Boris Yeltsin (1 February 1931 - 23 April 2007) was a Russian politician who became the first President of the Russian Federation, serving from 1991 to 1999.
“We don’t appreciate what we have until it’s gone. Freedom is like that. It’s like air. When you have it, you don’t notice it.”
– Boris Yeltsin
Boris Yeltsin was born in the village of Butka, in Talitsky District of Sverdlovsk Oblast, Russian SFSR on 1 February 1931. He graduated from Ural Polytechnic Institute in Sverdlovsk, with a qualification in construction. He became a chief engineer within Sverdlovsk.
Yeltsin joined the Communist party in 1961, and by 1980 had become well connected, receiving the Order of Lenin medal and becoming a member of the Central Committee of the Communist Party of the Soviet Union, in 1981.
During the leadership of President Gorbachev, Yeltsin became a close supporter of the reform movement (Perestroika and Glasnost), initiated by Gorbachev. However, as Gorbachev became increasingly isolated towards the end of his leadership, Yeltsin emerged as a key opponent – arguing for a more radical reform and shock approach to move the Soviet Union to a free market economy.
Yeltsin resigned from the Politburo in 1987 and from the Communist party in 1990. On 12th June 1991, Yeltsin was elected President of the Russian republic with over 54% of the vote. (the first popular vote for this position)
A few months later on 18 August 1991, a coup took place by hard-line Communists who were opposed to Perestroika. Gorbachev was taken from Moscow to the Crimea. At this point, Yeltsin rushed to Moscow and famously defied the coup plotters, at one point taking to a tank and making a speech to defend democracy and reforms.
“Your commanders have ordered you to storm the White House and to arrest me. But I as the elected President of Russia give you the order to turn your tanks and not to fight against your own people.”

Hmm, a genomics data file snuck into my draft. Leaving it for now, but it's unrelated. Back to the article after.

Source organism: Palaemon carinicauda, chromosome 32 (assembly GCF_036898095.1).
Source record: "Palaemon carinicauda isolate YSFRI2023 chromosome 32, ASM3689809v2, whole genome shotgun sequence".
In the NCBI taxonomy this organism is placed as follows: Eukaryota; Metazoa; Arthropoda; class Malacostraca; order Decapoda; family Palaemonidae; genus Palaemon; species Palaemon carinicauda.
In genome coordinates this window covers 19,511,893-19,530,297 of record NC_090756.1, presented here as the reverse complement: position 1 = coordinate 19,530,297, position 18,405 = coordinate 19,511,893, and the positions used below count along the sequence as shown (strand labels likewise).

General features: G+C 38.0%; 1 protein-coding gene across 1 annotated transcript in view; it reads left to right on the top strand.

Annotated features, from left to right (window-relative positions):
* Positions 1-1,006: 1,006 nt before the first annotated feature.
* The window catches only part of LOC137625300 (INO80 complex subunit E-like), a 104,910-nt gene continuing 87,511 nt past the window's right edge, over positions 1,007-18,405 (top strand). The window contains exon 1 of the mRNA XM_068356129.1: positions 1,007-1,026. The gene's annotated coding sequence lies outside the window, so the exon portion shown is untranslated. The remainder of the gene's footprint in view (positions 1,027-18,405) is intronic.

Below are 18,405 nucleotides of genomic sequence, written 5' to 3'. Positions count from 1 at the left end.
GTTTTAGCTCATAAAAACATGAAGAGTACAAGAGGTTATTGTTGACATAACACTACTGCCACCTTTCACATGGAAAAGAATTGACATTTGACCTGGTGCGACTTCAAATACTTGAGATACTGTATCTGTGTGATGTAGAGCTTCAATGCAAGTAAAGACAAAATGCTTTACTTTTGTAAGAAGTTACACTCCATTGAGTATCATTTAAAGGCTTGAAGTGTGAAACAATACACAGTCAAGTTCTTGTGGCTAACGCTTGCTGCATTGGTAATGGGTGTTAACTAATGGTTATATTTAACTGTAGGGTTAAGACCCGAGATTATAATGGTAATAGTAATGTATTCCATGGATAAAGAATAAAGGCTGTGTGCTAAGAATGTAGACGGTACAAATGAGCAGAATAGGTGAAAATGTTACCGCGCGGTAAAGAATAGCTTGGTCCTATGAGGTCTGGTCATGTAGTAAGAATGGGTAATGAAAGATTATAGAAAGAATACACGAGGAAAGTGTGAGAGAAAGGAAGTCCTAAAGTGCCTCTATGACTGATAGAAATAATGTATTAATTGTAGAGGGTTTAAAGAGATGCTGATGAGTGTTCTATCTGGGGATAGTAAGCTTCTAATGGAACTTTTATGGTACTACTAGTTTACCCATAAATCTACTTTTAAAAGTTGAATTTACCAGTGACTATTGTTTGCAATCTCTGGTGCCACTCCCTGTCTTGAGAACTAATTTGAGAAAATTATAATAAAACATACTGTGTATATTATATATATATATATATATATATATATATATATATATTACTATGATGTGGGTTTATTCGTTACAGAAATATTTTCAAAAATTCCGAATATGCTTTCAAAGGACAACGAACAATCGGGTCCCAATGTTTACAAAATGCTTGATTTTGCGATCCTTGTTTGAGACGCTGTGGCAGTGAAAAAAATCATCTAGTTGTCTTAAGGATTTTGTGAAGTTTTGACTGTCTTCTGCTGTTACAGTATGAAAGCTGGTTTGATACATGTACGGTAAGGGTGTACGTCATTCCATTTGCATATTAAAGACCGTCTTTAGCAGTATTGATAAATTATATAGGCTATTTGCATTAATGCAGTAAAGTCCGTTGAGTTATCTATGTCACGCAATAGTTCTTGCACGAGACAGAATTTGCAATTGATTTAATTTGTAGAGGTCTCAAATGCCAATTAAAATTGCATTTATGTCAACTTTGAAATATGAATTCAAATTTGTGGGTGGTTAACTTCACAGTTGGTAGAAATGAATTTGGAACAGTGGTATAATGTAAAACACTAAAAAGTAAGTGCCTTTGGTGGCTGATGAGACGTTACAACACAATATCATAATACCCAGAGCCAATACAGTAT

The coup failed, and Gorbachev was released. In this episode, political power swung to Yeltsin and away from Gorbachev; the failed coup also precipitated the break up of the Soviet Union. Yeltsin was elected President of the new Russian Federation and served as President until his resignation in 1999. During 1993, a constitutional crisis arose, where Yeltsin dissolved parliament and parliament tried to remove Yeltsin. But, the army sided with Yeltsin, and he was able to strengthen the position of President.
During his presidency, the Russian Federation made the transition to a free market, pursuing a policy of ‘shock therapy’ However, the transition led to widespread economic hardship and inequality, with many oligarchs taking control of state-owned assets at knock-down prices, but ordinary people struggled to deal with rising prices and falling incomes.
Towards the end of his presidency, Yeltsin was increasingly unpopular, due to the economic crisis but also concerns about his drunkenness. He would often appear at important state meeting drunk and would create embarrassment.
After his resignation in 1999, his preferred candidate, Vladimir Putin took over.
He died in 2007, aged 76.
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Mikhail Gorbachev – Russian President before Yeltsin
Vladimir Putin – President who took over from Yeltsin in 1999.